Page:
Hmm, that requires me counting my books. I'll have to get back to you on that. Perhaps once I move (I got approved for the new apartment, yay) and set up my bookshelves again, I'll start from there. It does help that not all of my books fit on my bookshelf - it's nice to have a visual to see that if I have fewer books not in the bookshelf by the end of the year, I'll have succeeded. I hope I can! I certainly don't need all these books. I have to start considering the public library as an extension of my own collection, haha. Bristol has a very nice one. And I've yet to - gasp! - even get a card from there. I haven't read a single library book since leaving Boston, because I've got so many to read here. That's a sign enough that I need to make a change around here!

p.s. Sites like this and this also help, for those of you who might also be considering paring down your book collections....

p.p.s. And no, I don't want a Kindle! I love holding physical books much too much. Although...I have considered the idea at least for travel purposes. But, I'll still probably refrain from the purchase for now.

Friday, January 09, 2009


Ugh, I just gorged on several of the gingersnaps that my sister & I baked last night; they are so addictive. But probably not the best idea for breakfast, heh. I couldn't help myself, though! I am definitely one of those people who is visually suggestible when it comes to food - if I see it, I want it. If I don't, I largely tend to forget about it. So, I try to keep that in mind, and keep most food out of my line of vision. :)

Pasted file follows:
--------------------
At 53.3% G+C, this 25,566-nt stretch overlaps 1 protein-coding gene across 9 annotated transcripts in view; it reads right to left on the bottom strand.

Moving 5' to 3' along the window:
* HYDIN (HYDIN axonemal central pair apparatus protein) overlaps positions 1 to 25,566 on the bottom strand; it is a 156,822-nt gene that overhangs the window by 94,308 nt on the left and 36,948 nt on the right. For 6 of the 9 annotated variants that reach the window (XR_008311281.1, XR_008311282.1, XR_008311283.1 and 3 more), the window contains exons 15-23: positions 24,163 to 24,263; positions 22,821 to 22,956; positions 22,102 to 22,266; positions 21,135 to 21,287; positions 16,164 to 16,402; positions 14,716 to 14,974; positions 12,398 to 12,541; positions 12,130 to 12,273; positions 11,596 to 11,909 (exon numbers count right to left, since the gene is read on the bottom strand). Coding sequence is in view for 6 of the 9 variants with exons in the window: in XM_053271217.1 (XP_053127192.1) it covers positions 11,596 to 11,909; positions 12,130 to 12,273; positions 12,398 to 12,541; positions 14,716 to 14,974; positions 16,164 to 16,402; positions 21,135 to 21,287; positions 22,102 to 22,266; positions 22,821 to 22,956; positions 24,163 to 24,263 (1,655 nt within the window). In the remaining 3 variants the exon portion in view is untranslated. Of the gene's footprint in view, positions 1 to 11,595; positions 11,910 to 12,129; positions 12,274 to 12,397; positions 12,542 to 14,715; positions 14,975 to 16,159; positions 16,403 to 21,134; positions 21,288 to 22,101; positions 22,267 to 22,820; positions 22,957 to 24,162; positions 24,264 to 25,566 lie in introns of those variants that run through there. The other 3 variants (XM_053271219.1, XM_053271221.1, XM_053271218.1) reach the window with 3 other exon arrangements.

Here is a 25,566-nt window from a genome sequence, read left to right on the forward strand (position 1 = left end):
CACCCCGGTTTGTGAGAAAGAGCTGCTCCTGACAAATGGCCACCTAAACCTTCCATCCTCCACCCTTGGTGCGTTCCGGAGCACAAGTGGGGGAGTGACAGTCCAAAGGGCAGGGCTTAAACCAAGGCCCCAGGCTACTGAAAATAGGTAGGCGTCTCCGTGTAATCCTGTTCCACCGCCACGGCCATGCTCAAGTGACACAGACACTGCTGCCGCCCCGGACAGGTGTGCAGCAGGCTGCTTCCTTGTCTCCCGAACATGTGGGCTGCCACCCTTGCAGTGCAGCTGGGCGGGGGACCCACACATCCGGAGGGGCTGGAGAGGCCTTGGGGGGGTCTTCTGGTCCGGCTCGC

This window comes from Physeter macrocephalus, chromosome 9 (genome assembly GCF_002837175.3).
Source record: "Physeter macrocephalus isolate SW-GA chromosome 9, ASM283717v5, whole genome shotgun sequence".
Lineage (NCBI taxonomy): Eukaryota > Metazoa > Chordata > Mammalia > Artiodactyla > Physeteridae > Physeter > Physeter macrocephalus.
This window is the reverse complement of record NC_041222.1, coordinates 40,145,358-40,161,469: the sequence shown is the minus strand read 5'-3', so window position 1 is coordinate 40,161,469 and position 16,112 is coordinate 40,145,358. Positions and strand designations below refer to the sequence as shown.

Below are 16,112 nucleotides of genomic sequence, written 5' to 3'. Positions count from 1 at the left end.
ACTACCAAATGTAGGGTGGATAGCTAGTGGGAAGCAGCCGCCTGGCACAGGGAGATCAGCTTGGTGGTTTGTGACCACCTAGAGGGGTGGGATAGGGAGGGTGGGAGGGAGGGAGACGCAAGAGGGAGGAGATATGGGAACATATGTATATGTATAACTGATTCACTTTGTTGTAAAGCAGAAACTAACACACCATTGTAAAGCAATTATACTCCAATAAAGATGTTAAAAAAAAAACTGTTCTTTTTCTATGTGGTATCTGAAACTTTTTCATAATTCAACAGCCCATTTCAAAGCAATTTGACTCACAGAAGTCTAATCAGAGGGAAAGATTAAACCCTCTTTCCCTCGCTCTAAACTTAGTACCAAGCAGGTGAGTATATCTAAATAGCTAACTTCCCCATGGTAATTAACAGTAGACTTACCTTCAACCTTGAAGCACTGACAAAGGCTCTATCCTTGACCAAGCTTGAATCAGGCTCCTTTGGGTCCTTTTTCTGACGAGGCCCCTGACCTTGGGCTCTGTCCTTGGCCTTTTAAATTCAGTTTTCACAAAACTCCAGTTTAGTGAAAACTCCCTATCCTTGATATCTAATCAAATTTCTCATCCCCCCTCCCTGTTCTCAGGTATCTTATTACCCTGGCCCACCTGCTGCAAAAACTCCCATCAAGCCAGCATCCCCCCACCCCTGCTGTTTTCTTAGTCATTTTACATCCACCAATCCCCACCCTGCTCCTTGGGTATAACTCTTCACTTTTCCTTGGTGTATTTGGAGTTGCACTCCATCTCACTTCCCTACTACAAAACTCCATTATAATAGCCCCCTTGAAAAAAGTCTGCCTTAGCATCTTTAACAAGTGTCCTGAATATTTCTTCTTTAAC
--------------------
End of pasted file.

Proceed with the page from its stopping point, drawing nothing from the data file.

In any case, I thought I'd share this recipe, because it is one of my favorites, and one of the quickest & easiest cookie recipes I know. A friend named Rachel shared it with me my junior year of college; I think we baked together for the Computer Science Department get-together, and since then I've been a diehard fan of these cookies. It certainly helps that I'm a ginger-flavored-anything addict, especially gingersnaps. I am absolutely in love with Carr's Ginger Lemon Cremes and Newman's Own Ginger-0's.

Well, without further ado:


3/4 cup margarine/butter/shortening
1 cup sugar
1/4 cup molasses
1 egg
2 cups flour
1 tsp baking soda
1/4 tsp salt
1 tsp cinnamon
1 tsp ground cloves
1 tsp ginger

1. Preheat oven to 375 F.
2. Mix all ingredients.
3. Form into balls and roll in sugar (not necessary; cuts the spiciness).
4. Place wide apart on slightly greased cookie sheet(s).
5. Bake 7 minutes for chewy or 10 minutes for crisp.

Enjoy! :)

Currently Reading:

TITLE: The Cobweb
AUTHOR: Neal Stephenson & J. Frederick George

TITLE: I Want That!: How We All Became Shoppers
AUTHOR: Thomas Hine

TITLE: Bleak House
AUTHOR: Charles Dickens

TITLE: Middlemarch
AUTHOR: George Eliot

Monday, January 05, 2009